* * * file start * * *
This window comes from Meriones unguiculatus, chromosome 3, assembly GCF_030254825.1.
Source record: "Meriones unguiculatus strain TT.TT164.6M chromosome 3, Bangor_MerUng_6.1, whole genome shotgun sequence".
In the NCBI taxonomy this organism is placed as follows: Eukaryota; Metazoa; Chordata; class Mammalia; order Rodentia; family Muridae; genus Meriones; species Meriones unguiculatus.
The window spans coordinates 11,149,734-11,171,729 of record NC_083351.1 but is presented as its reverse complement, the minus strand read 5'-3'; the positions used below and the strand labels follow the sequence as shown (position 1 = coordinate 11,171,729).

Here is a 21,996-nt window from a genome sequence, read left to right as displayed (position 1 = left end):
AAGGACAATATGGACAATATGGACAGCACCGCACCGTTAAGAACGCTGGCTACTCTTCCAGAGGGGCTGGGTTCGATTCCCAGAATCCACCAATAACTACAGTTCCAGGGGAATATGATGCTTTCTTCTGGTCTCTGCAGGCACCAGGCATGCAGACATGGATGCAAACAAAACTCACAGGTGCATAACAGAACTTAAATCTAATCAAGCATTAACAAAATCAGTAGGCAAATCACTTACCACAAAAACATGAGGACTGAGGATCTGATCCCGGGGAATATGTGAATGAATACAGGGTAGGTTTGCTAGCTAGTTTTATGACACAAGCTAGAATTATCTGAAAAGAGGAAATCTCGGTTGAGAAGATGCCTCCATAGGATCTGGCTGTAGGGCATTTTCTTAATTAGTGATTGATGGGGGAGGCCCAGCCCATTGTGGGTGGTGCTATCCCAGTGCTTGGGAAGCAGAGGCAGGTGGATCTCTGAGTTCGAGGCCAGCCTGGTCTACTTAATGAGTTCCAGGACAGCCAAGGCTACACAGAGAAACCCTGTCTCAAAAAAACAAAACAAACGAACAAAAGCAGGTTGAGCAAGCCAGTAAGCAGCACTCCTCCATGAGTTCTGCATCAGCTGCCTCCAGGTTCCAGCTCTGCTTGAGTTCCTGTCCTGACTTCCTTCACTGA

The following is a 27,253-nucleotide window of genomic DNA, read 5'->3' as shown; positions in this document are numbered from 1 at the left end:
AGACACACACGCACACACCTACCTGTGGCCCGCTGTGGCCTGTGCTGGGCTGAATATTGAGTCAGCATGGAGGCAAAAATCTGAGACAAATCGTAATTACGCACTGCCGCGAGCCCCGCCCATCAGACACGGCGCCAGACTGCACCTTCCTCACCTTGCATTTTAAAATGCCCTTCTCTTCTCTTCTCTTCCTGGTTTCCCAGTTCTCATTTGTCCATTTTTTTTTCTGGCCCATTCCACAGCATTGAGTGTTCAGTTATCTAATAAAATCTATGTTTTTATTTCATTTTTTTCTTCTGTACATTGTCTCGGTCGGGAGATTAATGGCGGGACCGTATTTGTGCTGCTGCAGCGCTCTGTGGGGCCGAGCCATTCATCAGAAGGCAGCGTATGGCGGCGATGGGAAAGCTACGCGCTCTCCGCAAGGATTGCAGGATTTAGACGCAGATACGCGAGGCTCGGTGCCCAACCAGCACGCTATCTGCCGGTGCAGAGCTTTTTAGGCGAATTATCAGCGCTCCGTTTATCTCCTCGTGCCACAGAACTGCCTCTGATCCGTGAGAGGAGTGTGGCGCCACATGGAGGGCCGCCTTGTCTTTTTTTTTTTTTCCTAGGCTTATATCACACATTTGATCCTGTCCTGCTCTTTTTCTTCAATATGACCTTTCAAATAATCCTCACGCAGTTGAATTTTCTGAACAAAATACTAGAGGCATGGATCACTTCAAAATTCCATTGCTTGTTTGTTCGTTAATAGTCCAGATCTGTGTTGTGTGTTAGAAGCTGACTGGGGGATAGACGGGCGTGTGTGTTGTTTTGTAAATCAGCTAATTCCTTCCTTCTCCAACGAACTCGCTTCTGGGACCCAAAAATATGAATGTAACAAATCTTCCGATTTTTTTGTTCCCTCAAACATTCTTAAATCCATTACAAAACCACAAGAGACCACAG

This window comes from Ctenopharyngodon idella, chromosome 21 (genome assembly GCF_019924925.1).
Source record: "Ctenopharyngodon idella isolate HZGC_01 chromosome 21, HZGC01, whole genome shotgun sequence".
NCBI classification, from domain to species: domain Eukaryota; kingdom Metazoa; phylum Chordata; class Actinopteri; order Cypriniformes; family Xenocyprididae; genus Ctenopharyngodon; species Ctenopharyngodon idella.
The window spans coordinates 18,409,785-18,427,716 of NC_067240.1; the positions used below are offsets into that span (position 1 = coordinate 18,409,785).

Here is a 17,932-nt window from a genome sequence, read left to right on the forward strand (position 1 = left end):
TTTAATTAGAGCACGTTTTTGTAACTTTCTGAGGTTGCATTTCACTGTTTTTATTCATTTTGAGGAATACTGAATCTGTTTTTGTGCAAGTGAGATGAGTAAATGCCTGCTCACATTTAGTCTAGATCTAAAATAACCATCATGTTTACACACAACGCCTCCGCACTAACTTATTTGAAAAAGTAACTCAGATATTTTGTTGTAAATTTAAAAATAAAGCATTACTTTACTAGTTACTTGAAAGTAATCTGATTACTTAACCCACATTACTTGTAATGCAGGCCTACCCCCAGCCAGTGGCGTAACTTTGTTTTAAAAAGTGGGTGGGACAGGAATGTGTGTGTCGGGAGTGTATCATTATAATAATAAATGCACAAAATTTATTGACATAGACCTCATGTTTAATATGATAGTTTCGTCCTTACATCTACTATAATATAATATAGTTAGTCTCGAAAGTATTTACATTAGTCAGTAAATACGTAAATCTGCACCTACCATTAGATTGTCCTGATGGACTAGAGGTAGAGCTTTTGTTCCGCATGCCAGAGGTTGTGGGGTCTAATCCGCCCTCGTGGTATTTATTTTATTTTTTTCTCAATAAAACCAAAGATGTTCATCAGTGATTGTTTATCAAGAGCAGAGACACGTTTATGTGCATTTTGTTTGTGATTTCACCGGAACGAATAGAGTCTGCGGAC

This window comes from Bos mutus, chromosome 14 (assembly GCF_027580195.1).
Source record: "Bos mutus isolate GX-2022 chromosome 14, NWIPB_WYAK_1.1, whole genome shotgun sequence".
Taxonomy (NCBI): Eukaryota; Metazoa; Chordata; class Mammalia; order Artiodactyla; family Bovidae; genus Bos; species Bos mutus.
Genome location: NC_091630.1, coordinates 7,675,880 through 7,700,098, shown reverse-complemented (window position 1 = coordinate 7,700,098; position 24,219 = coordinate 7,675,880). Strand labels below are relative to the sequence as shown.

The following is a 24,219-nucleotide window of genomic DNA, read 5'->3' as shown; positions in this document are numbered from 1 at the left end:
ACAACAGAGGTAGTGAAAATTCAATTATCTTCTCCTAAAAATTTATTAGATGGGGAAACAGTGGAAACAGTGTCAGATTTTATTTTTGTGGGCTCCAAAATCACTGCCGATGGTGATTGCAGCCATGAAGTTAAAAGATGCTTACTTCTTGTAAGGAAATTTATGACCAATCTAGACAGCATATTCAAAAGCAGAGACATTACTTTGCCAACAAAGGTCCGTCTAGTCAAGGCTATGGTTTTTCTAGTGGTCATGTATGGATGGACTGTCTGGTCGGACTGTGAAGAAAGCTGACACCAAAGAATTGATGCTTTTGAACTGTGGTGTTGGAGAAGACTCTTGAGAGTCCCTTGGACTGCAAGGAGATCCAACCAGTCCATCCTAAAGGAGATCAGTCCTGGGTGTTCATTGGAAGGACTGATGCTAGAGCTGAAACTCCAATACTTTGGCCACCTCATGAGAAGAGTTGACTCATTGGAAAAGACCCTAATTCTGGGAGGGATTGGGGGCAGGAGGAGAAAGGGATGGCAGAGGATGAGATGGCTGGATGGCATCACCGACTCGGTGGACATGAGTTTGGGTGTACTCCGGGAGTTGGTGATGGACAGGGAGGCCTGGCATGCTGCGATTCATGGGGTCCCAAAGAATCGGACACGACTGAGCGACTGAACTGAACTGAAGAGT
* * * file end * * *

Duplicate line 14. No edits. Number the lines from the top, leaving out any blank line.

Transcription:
TTTAATTAGAGCACGTTTTTGTAACTTTCTGAGGTTGCATTTCACTGTTTTTATTCATTTTGAGGAATACTGAATCTGTTTTTGTGCAAGTGAGATGAGTAAATGCCTGCTCACATTTAGTCTAGATCTAAAATAACCATCATGTTTACACACAACGCCTCCGCACTAACTTATTTGAAAAAGTAACTCAGATATTTTGTTGTAAATTTAAAAATAAAGCATTACTTTACTAGTTACTTGAAAGTAATCTGATTACTTAACCCACATTACTTGTAATGCAGGCCTACCCCCAGCCAGTGGCGTAACTTTGTTTTAAAAAGTGGGTGGGACAGGAATGTGTGTGTCGGGAGTGTATCATTATAATAATAAATGCACAAAATTTATTGACATAGACCTCATGTTTAATATGATAGTTTCGTCCTTACATCTACTATAATATAATATAGTTAGTCTCGAAAGTATTTACATTAGTCAGTAAATACGTAAATCTGCACCTACCATTAGATTGTCCTGATGGACTAGAGGTAGAGCTTTTGTTCCGCATGCCAGAGGTTGTGGGGTCTAATCCGCCCTCGTGGTATTTATTTTATTTTTTTCTCAATAAAACCAAAGATGTTCATCAGTGATTGTTTATCAAGAGCAGAGACACGTTTATGTGCATTTTGTTTGTGATTTCACCGGAACGAATAGAGTCTGCGGAC